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Crunching the Numbers on Catastrophe
The latest science on what follows even a 'small' nuclear war is breathtaking
I’m excited to share this! International Physicians for the Prevention of Nuclear War has finally published my report reviewing the latest science on what follows after even a localized, smaller nuclear war. The full report can be accessed as a PDF here. Below is an excerpt from the opening.
It’s long been known a major nuclear war could destroy modern civilization and kill most of humanity.
But what about a “minor” nuclear war — a conflict confined to one region, say, or involving just a small fraction of the world’s arsenals?
According to the latest scientific studies reviewed in this report, a “minor” or “regional” nuclear war would also be a planetary-scale event. In fact, it would be more dangerous than we understood even several years ago.
A war that detonated less than 1/20th of the world’s nuclear weapons would still crash the climate, the global food supply chains, and likely public order. Famines and unrest would kill hundreds of millions, perhaps even billions.
“In a nuclear war, bombs targeted on cities and industrial areas would start firestorms, injecting large amounts of soot into the upper atmosphere, which would spread globally and rapidly cool the planet,” according to a landmark study published in August 2022 by Nature Food.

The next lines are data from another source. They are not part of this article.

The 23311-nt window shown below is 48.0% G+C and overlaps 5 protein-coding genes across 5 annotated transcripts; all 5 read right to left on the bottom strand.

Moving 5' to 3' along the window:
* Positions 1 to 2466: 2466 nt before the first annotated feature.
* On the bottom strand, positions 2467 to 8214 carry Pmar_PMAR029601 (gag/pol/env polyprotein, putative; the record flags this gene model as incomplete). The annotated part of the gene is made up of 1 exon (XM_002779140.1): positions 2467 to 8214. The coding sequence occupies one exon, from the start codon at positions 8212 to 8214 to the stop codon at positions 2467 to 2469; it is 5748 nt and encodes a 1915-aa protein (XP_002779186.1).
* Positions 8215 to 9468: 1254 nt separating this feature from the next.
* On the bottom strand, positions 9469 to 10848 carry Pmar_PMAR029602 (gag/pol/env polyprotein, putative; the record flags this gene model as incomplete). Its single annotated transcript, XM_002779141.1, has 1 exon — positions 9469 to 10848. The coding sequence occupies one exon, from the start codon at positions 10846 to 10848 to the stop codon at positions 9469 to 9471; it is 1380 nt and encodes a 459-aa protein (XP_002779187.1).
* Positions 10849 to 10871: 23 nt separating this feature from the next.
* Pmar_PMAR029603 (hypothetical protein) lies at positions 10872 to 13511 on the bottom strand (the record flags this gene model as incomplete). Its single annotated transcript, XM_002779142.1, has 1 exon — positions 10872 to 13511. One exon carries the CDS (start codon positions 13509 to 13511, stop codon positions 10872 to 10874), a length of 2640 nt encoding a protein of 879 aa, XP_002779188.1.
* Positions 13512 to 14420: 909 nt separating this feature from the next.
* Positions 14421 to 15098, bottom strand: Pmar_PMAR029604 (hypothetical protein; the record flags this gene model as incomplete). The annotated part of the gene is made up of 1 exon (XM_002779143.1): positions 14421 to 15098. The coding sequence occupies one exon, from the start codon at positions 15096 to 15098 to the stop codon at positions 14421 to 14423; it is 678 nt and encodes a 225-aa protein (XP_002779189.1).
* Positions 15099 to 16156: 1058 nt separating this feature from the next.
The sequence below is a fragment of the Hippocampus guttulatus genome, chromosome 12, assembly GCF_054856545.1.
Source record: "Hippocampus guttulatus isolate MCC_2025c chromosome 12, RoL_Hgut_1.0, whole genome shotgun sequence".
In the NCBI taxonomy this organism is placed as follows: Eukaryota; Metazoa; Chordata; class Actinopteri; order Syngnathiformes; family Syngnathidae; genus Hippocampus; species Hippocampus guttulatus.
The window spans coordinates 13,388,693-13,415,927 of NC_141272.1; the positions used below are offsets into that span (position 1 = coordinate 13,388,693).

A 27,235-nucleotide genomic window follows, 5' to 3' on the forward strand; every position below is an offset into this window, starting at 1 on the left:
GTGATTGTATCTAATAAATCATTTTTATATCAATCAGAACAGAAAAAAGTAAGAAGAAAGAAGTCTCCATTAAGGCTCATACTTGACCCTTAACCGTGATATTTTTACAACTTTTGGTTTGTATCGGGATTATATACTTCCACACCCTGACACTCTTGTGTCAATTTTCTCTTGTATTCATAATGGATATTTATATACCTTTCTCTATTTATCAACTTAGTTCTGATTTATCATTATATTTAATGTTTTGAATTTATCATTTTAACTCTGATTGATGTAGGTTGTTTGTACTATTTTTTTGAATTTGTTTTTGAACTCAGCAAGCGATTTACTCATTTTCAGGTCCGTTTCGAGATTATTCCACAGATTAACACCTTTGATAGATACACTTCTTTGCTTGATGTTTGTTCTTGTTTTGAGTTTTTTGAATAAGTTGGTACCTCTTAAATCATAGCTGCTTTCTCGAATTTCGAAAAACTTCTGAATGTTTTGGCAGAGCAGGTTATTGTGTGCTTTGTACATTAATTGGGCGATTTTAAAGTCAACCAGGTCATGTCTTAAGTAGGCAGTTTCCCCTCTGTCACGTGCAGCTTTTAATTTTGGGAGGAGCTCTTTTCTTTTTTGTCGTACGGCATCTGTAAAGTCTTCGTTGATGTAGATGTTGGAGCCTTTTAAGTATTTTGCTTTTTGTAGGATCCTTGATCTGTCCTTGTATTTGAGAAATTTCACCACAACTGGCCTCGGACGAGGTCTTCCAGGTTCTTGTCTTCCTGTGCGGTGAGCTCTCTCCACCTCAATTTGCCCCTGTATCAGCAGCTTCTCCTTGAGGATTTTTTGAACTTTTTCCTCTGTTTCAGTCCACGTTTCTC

Lili Xia of Rutgers University led an international team of scientists who looked at how much Sun-blocking soot would be generated by cities incinerated under various scenarios of a regional nuclear war between India and Pakistan. They considered how far global temperatures would fall as a result; what would happen to crop production; and finally, how many people would starve to death. Their findings: As horrific as the war zone itself might be, with tens of millions of direct, immediate fatalities, that initial death toll would be dwarfed in coming months and years by starvation deaths all around the world.
In fact, they found, more than 2 billion people could die of starvation after an India-Pakistan war.
“Famine could result for a third of Earth,” the authors write, “even from a war between India and Pakistan using less than 3% of the global nuclear arsenal.”
Table 1 below is adapted from Xia et al. (2022). The five scenarios listed are plausibly in-line with the region’s nuclear arsenals (which continue to grow):
The researchers used a 2010 population dataset that assumed a total world population of 6.7 billion people. (Total world population estimates today are about 8 billion people). The calculated death tolls of up to 2.6 billion people indicate that a nuclear war between India and Pakistan could kill up to every 3rd human.
Again, every one of those scenarios takes as a starting assumption that 97% of all the world’s nuclear weapons will not be used.
The scenarios considered involved a hypothetical nuclear conflict between India and Pakistan — two nations who have fought recent wars, continue to have border skirmishes, and deploy nuclear weapons prominently in their military planning. But the authors of the Nature Food study note that it does not necessarily matter where such a war happens. Whether cities and industrial areas are incinerated in the Middle East, on the Indian subcontinent, or in Central Europe, the soot rises into the same sky.
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